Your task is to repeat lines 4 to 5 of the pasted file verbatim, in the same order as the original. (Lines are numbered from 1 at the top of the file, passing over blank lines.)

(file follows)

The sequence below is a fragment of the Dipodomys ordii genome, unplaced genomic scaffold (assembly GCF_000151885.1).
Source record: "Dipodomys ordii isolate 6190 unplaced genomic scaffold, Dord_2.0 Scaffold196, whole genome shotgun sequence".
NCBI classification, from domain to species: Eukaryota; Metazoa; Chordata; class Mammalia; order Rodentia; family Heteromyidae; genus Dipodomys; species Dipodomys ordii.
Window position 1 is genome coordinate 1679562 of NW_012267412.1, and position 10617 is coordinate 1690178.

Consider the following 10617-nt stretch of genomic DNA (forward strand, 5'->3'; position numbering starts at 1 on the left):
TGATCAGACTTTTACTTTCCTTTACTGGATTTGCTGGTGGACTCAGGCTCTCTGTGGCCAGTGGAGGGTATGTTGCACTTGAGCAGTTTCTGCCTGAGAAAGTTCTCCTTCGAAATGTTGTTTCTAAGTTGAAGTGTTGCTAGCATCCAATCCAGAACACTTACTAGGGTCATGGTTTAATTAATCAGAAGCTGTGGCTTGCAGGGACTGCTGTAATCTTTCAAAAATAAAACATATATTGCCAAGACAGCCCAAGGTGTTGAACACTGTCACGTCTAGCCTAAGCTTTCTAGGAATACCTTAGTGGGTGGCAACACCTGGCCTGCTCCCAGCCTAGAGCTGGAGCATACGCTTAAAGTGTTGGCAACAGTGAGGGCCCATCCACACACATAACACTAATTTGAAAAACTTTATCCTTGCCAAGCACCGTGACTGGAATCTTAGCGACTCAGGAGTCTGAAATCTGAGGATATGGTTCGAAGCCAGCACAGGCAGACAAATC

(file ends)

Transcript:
Window position 1 is genome coordinate 1679562 of NW_012267412.1, and position 10617 is coordinate 1690178.

Consider the following 10617-nt stretch of genomic DNA (forward strand, 5'->3'; position numbering starts at 1 on the left):